Some of James Patterson’s work tends to grate on my nerves because it lacks that hook that I like in my thrillers. However, he is usually able to work effectively with James O. Born to find a happy medium to his work. Michael Bennett has done much in his career, while supporting a massive family. He works well within the NYPD structure, though is always looking to challenge some of the authority and red tape that he finds useless. In this piece, Bennett is challenged at every turn and stays level-headed throughout, while juggling a personal life that has a fiancée looking to set a date. His resourcefulness is front and centre as he enters Estonia, seeking to find someone and leave, but things never end up being that easy. Others keep the story flowing well and the reader can enjoy a variety of personalities as they clash on the page. The story worked well, though I found it lacked the intensity I needed. Bennett’s mission was a locate and return, with little mystery involved. The early search on US soil seemed to lack something as Bennett bounced around from one person to the next, all before landing the big lead. Perhaps I am cynical or used to something a little more action-packed, but I will return to see if Michael Bennett and his brood have more to offer.

Kudos, Messrs. Patterson and Born, for a decent addition to the series. Eager to see what’s to come for Bennett and your collaborative efforts.

A Book for All Seasons, a different sort of Book Challenge: https://www.goodreads.com/group/show/248185-a-book-for-all-seasons

Deep Cover (Dan Morgan #8), by Leo Maloney

Eight stars

Always a fan when Leo Maloney adds to his Dan Morgan series, I rushed to get my hands on this piece. While Dan has been through many a mission with Zeta Group, the addition of his daughter, Alex, to the team has added new intrigue and depth to the stories. Posing as illegal arms dealers, Dan Morgan and his partner find themselves in Turkey. They flee the authorities for as long as possible, but allow themselves to be captured and tossed into jail, which is all part of the plan. While incarcerated, Dan must locate a Turkish-American scientist whose nuclear know-how could be beneficial to the Turks, particularly if they extract it through torture. While Dan seeks to infiltrate the deepest parts of the prison, Alex and her own partner are working on an extraction plan to ensure they can all leave the country with ease. Working in tandem as best they can, Dan and Alex locate the scientist and work to trick the Turks, while not toppling the apple cart of international diplomacy. Dan has flashbacks to his last time in Turkey and one man who will surely remember his face. With time running out and plausible deniability, Dan must lead everyone out of the grasp of the Turkish authorities or face likely torture himself. A great novella to add to the series, which is as explosive as anything I have read lately. Recommended to those who like a fast-paced thriller to fill their time between larger reading projects, as well as the reader who enjoys Maloney and his Dan Morgan series.

It is nice to have an eclectic mix of authors and genres on which to pull when the reading bug bites. Leo Maloney has been able to keep me intrigued fro the start of the series, always finding new and exciting ways to keep the stories relevant and exciting in equal measure. Dan Morgan plays the central character in this story, though there is little backstory or development. Morgan uses his grit and determination, especially when placed in tough situations. Eager to work under the radar, Morgan serves Zeta Group effectively on its various missions. Other characters in the story prove helpful to push the story forward, particularly Alex Morgan, who is making a name for herself in the series. While the apple of her father’s eye, Alex is strong willed and seeks to carve out her own personality. Maloney does well to develop this series and keep readers interested, taking Zeta Group all over the world and placing the likes of Dan Morgan in unique situations. With short chapters and a narrative that never lose its momentum, this instalment of the series works well as readers await the next full-length piece that is sure to impress. Maloney keeps the plots fresh and the characters believable, allowing the reader to feel as though there is a dose of reality in what they are reading. I’ll be back for more and hope others will as well.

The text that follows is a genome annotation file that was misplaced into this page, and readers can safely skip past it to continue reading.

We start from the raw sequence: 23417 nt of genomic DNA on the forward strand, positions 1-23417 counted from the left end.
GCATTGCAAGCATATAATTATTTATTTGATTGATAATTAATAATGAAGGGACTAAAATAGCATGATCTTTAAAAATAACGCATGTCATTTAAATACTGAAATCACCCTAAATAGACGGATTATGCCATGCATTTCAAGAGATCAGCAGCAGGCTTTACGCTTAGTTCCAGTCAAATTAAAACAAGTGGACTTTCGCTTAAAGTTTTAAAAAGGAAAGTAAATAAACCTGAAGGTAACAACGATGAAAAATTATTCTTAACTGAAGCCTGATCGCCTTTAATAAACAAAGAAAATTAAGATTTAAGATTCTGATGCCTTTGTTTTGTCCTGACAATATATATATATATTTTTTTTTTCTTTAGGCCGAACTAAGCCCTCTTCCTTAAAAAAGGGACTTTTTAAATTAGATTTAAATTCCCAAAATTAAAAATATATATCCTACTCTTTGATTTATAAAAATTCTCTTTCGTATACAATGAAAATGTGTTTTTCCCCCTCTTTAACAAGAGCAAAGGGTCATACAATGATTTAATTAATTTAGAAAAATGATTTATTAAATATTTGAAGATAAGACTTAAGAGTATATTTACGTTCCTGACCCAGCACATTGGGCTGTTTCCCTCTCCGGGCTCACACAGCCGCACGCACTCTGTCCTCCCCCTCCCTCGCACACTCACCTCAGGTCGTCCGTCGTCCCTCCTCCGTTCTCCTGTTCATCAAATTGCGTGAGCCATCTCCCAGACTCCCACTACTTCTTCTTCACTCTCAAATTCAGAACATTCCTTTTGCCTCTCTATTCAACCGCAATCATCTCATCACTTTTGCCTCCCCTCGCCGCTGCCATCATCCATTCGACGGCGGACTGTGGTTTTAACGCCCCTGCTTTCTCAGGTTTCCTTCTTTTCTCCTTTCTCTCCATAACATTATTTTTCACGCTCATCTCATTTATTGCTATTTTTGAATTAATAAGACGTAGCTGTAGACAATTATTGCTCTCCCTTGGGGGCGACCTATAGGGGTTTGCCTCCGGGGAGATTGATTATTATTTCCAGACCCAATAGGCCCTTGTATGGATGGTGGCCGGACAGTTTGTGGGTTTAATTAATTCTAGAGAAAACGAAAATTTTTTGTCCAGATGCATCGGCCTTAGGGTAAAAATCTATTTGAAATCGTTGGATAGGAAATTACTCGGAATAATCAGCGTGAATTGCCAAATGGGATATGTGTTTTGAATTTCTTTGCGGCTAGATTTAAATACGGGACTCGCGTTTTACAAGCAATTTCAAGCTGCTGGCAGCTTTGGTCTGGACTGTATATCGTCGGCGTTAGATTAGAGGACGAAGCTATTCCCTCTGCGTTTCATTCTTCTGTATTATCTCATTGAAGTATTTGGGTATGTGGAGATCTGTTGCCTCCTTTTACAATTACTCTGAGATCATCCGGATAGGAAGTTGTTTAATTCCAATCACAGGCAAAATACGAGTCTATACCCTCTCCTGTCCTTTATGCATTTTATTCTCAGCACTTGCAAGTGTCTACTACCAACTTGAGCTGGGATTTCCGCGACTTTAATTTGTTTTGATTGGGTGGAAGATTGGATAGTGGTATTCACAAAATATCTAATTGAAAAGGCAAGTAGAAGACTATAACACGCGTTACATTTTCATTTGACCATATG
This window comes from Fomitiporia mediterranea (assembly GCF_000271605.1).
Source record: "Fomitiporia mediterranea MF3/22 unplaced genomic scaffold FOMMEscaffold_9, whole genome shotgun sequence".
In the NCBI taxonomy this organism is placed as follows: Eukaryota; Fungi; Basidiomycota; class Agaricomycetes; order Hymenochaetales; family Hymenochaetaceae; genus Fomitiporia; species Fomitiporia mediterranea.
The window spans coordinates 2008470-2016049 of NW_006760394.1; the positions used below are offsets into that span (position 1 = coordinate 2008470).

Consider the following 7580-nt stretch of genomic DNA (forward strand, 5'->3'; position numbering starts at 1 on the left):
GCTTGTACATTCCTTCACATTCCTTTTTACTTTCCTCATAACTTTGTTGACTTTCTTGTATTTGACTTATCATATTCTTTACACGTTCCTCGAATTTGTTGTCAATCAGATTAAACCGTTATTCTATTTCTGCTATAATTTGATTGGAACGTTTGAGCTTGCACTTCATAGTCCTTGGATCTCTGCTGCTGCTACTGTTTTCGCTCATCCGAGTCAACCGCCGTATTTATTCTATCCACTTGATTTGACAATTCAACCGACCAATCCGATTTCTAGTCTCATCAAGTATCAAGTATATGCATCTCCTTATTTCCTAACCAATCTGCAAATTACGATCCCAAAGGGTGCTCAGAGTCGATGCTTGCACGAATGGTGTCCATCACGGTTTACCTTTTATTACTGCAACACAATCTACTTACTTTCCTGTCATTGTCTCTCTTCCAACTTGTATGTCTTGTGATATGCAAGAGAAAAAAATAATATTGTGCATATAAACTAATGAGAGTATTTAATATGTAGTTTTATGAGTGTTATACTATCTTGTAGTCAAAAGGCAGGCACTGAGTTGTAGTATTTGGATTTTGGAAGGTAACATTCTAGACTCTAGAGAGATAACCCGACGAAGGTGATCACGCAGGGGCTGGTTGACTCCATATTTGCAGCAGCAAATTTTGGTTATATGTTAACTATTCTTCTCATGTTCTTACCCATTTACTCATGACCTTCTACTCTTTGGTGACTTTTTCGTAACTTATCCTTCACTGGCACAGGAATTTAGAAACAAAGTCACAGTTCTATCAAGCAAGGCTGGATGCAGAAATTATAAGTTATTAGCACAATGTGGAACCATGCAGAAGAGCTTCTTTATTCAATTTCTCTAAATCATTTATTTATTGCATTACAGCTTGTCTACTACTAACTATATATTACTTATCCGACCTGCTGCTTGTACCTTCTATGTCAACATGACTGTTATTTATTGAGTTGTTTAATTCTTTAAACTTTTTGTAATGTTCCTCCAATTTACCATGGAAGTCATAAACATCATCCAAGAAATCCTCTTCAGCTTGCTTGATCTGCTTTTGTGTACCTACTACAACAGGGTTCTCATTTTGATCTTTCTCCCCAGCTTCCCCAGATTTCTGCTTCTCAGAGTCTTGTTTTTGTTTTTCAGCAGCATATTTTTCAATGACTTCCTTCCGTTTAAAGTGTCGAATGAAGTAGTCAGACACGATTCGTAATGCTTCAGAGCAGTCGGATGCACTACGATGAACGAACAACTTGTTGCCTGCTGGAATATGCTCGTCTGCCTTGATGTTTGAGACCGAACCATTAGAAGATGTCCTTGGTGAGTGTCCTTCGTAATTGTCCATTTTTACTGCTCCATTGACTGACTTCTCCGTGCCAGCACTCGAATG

Kudos, Mr. Maloney, for a great addition to the series. This is sure to garner new fans whose curiosity has been piqued!

A Book for All Seasons, a different sort of Book Challenge: https://www.goodreads.com/group/show/248185-a-book-for-all-seasons

Beyond the Chocolate War (Chocolate War #2), by Robert Cormier

Nine stars

As the dust settles on a productive chocolate fundraiser at Trinity Boys’ School in Monument, Massachusetts, there is much still to be decided. The curious reader who enjoyed Robert Cormier’s first novel geared towards a teenage audience will surely want to take some time to read this sequel, set mere months after the fiasco of the ‘chocolate war’. As the students at Trinity remember the events of the fall fundraiser, Jerry Renault continues to suffer the after-effects of defying the school and its unspoken student gang, The Vigils. With Renault recuperating in Canada, Vigils leader, Archie Costello, has his sights set on more events to stir up some interest. His handful of new recruits seem eager to help however they can, eager to make their mark and impress those in positions of authority. While certain members of the Vigils remain committed to the cause, some have turned their attention to some personal interests, including girls. When a planned event to stick it to the school administration goes sideways, Archie is ready to dish out some needed revenge, but not before he discovers that some Vigils are taking things into their own hands and organizing raids to embarrass certain weaker links. With Archie poised to graduate, he will be handing the reins over to someone else, but must make the end of the school year highly memorable. With the re-emergence of Jerry Renault in town, he makes the bold decision that he will return to Trinity and face the aggressors who pushed him out. However, as with many of the other boys, he learns that Trinity and The Vigils serve only as impediments to his discovering his own self. As the novel reaches its crescendo, Cormier adds a few twists that are sure to sober up his cast of characters and entertain the reader immensely. A masterful return for Cormier, who let the sequel percolate a decade before he put it to paper. Recommended to those who enjoyed The Chocolate War, as well as the reader who enjoys pieces that resonate for long after the story ends.